Ex parte STONE.
On July 12, 1940, an information was filed in the Superior Court of Shasta County, charging petitioner with a violation of section 288 of the Penal Code in that he had committed a lewd and lascivious act upon a girl ten years of age. Stone pleaded not guilty, and on August 20, 1940, his attorney filed a petition under sections 5500 and 5501 of the Welfare and Institutions Code seeking to have him declared a sexual psychopath. After a hearing the court adjudged him to be such sexual psychopath, and on August 22nd ordered that he be committed to the Mendocino State Hospital, and that proceedings on the criminal charge be suspended.
On December 12, 1941, Dr. Rapaport, the medical superintendent of said State Hospital, certified to the district attorney of Shasta County, by letter, that they had given Stone all the treatment possible, and while his physical condition had improved his mental attitude continued to be such that he would not, in their opinion, be improved by further care and treatment. He stated that he believed Stone to be so sexually ill and mentally deranged that, without supervision, treatment, care or restraint he would be dangerous to himself or to other persons, and to society as a whole but he requested that the sheriff be directed to call for and return Stone to the superior court for further disposition pursuant to section 5502.5 of the Welfare and Institutions Code.
On December 12, 1941, the Superior Court issued an order to the sheriff to bring Stone into court for further proceedings, and on December 16, 1941, this was done. The court then announced that it would have to proceed against defendant on the criminal charge, an attorney was appointed to represent him and the matter was continued until December 30th to be set for trial.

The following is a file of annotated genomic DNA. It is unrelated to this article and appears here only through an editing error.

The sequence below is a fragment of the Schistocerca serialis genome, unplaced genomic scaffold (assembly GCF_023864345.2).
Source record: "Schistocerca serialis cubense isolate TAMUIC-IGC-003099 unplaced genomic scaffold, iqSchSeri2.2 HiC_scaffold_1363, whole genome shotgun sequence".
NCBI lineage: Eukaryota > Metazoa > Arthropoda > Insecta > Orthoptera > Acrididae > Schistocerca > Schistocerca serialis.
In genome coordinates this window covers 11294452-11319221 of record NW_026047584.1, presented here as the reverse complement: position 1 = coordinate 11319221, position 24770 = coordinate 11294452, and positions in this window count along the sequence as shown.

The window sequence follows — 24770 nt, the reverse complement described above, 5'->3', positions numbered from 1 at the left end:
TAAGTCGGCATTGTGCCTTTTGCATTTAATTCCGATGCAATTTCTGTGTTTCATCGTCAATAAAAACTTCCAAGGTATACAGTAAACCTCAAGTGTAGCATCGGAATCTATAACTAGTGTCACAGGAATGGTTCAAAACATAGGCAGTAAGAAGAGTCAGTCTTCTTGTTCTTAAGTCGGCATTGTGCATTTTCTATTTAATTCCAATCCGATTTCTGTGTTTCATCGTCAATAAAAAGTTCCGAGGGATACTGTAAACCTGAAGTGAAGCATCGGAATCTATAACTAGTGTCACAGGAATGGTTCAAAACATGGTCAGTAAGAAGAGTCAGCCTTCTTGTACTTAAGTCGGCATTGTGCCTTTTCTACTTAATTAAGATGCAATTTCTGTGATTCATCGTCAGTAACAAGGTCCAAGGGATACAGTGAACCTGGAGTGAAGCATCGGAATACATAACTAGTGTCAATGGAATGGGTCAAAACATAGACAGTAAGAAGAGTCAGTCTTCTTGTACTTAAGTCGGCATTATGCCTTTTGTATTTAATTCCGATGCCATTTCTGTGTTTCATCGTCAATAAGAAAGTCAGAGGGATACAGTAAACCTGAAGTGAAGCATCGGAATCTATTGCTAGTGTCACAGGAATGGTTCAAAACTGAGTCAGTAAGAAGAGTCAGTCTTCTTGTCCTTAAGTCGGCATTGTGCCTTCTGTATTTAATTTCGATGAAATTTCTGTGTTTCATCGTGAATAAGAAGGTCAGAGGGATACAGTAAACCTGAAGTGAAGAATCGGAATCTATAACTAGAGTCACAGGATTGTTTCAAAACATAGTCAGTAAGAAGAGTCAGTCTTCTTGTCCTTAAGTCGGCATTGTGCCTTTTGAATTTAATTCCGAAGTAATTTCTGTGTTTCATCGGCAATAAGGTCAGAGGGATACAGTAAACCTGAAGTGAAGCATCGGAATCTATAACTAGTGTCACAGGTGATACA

On that date defendant appeared with his counsel, Mr. Shadwell, but the court announced that it would proceed further on the hearing under the sexual psychopath statute, the prosecution taking the position that the public interest and the ends of justice would best be served by continuing to hold the commitment proceeding in force, and the criminal proceedings in suspension, and to confine the psychopath in an institution so long as he was a menace to the health and safety of others. The district attorney further stated that precautions had not been taken to preserve the evidence on the criminal case and that the time element would make it difficult to present it. He asked that the court recommit Stone to the Mendocino State Hospital ‘to be confined until such time as he is no longer a menace to the health and safety of the public.’
Counsel for Stone objected to such course and urged that while the court originally had jurisdiction to commit the accused to the State Hospital, that after the superintendent of the hospital had certified that he would not benefit from further treatment he should be tried on the original charge; and exception was taken to any other proceeding.
The court, however, stated that it would proceed as in continuation of the former hearing, and consider all the evidence that had been taken previously; and the original record made at said hearing was introduced in evidence over the objection of Stone's counsel.
Stone then took the witness stand, testified that he was 52 years of age, married and the father of a girl eight years old. He was questioned about the offense with which he was charged and denied it, saying, also, that he had lost all sexual desire. He also stated that in preference to going back to the hospital he would go to San Quentin; and his counsel requested that they proceed with the criminal proceeding.
The court, however, readjudged Stone to be a sexual psychopath and ordered that he be returned to the Mendocino State Hospital to be held ‘as required by law.’
On April 29, 1942, Dr. Toller, then the superintendent of the said hospital in the absence of Dr. Rapaport who was in the Navy, advised the court that in his opinion Stone was no longer a menace to the health and safety of others, and that unless within thirty days the court should order his return for further action on the criminal charge, he would be paroled for a period of not less than five years.